DES-Mutation: System for Exploring Links of Mutations and Diseases

Vasiliki Kordopati, Adil Salhi, Rozaimi Razali, Aleksandar Radovanovic, Faroug Tifratene, Mahmut Uludag, Yu Li, Ameerah Bokhari, Ahdab AlSaieedi, Arwa A. Bin Res, Christophe Marc Van Neste, Magbubah Essack, Vladimir B. Bajic

Research output: Contribution to journalArticlepeer-review

13 Scopus citations


During cellular division DNA replicates and this process is the basis for passing genetic information to the next generation. However, the DNA copy process sometimes produces a copy that is not perfect, that is, one with mutations. The collection of all such mutations in the DNA copy of an organism makes it unique and determines the organism's phenotype. However, mutations are often the cause of diseases. Thus, it is useful to have the capability to explore links between mutations and disease. We approached this problem by analyzing a vast amount of published information linking mutations to disease states. Based on such information, we developed the DES-Mutation knowledgebase which allows for exploration of not only mutation-disease links, but also links between mutations and concepts from 27 topic-specific dictionaries such as human genes/proteins, toxins, pathogens, etc. This allows for a more detailed insight into mutation-disease links and context. On a sample of 600 mutation-disease associations predicted and curated, our system achieves precision of 72.83%. To demonstrate the utility of DES-Mutation, we provide case studies related to known or potentially novel information involving disease mutations. To our knowledge, this is the first mutation-disease knowledgebase dedicated to the exploration of this topic through text-mining and data-mining of different mutation types and their associations with terms from multiple thematic dictionaries.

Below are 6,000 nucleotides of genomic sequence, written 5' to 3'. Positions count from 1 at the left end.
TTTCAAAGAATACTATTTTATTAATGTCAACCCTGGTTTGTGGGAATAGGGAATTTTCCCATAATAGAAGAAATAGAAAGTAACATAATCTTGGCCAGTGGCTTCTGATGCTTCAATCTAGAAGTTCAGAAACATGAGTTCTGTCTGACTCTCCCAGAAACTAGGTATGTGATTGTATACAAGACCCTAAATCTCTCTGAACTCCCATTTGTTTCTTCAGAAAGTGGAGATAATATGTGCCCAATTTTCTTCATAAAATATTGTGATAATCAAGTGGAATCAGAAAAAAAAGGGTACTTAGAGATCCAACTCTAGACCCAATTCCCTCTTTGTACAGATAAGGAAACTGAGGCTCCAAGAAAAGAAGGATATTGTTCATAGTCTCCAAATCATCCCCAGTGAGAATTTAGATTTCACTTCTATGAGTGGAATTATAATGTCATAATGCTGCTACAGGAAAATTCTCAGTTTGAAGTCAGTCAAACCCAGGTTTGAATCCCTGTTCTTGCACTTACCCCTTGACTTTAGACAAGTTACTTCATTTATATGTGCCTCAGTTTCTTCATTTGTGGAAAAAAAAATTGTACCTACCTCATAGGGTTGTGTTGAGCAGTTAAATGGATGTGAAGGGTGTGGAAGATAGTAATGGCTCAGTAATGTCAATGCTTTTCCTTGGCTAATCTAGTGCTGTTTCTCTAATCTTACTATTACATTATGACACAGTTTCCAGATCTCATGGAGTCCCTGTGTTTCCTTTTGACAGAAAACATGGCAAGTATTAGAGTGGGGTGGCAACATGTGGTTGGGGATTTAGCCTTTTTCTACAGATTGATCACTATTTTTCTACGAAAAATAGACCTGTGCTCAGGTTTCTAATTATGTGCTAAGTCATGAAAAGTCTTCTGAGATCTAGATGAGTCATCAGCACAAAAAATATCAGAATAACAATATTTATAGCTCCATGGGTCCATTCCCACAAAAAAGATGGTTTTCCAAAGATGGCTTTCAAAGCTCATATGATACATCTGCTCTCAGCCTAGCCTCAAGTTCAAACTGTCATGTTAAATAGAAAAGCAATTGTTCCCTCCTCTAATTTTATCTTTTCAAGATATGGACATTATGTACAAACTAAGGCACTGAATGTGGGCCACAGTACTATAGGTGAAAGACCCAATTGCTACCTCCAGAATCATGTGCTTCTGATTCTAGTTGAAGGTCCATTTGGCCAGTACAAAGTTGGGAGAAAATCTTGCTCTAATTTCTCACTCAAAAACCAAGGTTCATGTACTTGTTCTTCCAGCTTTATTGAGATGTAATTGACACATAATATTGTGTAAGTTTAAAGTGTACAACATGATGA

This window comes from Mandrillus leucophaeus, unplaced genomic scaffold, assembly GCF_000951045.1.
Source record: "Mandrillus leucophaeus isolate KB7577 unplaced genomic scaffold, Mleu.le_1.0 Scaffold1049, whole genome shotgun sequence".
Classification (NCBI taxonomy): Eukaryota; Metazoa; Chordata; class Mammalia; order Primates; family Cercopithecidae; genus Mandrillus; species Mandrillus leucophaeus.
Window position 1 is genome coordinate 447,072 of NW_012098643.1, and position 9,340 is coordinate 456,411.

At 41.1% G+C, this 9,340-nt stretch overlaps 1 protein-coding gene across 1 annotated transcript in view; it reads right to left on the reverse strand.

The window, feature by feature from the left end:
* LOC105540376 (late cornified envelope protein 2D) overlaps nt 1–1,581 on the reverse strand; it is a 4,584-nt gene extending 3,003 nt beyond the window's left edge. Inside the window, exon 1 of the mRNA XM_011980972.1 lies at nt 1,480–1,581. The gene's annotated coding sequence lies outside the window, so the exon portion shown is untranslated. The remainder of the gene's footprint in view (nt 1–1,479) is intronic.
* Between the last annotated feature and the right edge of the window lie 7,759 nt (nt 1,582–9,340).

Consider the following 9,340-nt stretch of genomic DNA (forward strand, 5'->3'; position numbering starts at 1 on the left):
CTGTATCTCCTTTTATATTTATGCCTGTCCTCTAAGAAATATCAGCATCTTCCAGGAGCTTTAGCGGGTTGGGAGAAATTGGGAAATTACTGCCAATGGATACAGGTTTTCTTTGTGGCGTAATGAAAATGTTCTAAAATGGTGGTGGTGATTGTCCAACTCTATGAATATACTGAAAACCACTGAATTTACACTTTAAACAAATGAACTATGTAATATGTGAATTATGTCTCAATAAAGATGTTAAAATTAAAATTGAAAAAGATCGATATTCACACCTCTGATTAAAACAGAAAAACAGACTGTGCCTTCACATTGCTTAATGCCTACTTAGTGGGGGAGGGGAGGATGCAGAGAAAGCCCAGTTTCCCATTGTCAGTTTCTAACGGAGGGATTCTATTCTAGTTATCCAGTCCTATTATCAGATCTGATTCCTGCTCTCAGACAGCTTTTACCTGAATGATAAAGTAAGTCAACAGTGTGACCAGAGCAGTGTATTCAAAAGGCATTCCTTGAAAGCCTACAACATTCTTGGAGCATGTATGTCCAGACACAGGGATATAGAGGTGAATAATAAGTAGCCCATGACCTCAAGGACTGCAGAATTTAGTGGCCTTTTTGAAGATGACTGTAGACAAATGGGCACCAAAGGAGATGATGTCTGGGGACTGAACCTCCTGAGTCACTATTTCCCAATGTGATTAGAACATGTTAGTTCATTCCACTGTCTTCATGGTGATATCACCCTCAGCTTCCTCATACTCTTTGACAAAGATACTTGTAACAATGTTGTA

Original languageEnglish (US)
JournalScientific Reports
Issue number1
StatePublished - Sep 6 2018

Bibliographical note

KAUST Repository Item: Exported on 2020-10-01
Acknowledged KAUST grant number(s): FCC/1/1976-02, BAS/1/1606-01-01
Acknowledgements: The computational analysis for this study was performed on Dragon and Snapdragon compute clusters of the Computational Bioscience Research Center (CBRC) at King Abdullah University ’of Science and Technology (KAUST). This work has been supported by the King Abdullah University of Science and Technology (KAUST) Office of Sponsored Research (OSR) under Awards No FCC/1/1976-02, and KAUST Base Research Fund (BAS/1/1606-01-01) to VBB.


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